Why am I ranting? Because, while our politicians have been consumed with power and the media with the fights over power, a threat to our nation has been virtually ignored.
Blue and White Party leaders Benny Gantz and Yair Lapid are establishing their diplomatic credentials in the immediate run-up to Israel’s March 2 election with an insult to a U.S. administration that has arguably provided Israel with more diplomatic gains than any previous administration.
The Times of Israel reported that at a campaign stop in front of English-speaking Israelis, Gantz accused Israeli Prime Minister Benjamin Netanyahu “of neglecting bipartisan ties in favor of exclusive support from U.S. President Donald Trump’s Republican Party,” under the headline “Gantz pledges to mend ties with U.S. Democrats if elected.”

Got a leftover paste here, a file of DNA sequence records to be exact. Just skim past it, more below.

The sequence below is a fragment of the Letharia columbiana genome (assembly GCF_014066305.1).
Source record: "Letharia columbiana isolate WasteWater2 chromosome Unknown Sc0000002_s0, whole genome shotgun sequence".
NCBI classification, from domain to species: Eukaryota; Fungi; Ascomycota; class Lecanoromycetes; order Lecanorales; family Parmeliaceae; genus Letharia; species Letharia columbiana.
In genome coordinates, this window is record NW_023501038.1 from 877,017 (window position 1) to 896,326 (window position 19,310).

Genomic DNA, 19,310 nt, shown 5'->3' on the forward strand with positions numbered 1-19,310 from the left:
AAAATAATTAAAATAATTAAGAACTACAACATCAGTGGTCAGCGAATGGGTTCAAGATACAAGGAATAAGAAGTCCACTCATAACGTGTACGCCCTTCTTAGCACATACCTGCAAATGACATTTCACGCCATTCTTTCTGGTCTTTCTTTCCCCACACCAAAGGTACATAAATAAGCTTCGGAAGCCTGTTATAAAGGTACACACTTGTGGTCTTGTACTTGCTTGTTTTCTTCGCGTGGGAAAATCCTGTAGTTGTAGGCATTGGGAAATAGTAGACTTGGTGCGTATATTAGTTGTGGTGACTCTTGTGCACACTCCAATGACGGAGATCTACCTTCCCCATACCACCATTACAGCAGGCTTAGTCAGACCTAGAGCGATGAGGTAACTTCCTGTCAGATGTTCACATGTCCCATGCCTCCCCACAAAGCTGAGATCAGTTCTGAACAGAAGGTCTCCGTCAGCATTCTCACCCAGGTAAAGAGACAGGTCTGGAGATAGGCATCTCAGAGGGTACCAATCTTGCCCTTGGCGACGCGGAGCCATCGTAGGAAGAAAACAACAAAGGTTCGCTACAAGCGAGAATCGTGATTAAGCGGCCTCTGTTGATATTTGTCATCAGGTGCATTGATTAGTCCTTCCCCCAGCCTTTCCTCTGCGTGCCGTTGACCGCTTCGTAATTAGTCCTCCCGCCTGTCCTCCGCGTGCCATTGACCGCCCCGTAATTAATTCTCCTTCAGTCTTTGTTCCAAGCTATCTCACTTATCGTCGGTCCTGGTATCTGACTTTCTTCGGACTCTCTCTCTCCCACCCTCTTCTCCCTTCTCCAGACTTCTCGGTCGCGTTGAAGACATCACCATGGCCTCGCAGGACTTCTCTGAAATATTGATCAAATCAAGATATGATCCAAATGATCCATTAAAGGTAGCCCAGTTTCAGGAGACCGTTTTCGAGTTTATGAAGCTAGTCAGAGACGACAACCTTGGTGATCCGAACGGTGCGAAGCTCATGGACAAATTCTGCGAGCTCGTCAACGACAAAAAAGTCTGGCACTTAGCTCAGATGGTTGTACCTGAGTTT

Bipartisanship was in short supply at the State of the Union address earlier this month—with one notable exception.
Nancy Pelosi had been looking dyspeptic, shuffling the papers she would later rip to shreds, when President Donald Trump reminded his audience that “the United States is leading a 59-nation diplomatic coalition against the socialist dictator of Venezuela, Nicolás Maduro.”
Suddenly, the House Speaker applauded. Trump then introduced “the true and legitimate president of Venezuela: Juan Guaidó.”
The law professor Alan Dershowitz has thrown a legal hand-grenade into America’s political civil war by claiming to have evidence that former President Barack Obama “personally asked” the FBI to investigate someone “on behalf” of Obama’s “close ally,” billionaire financier George Soros.
He made his cryptic remark in an interview defending U.S. President Donald Trump against claims he interfered in the prosecution of his former adviser, Roger Stone.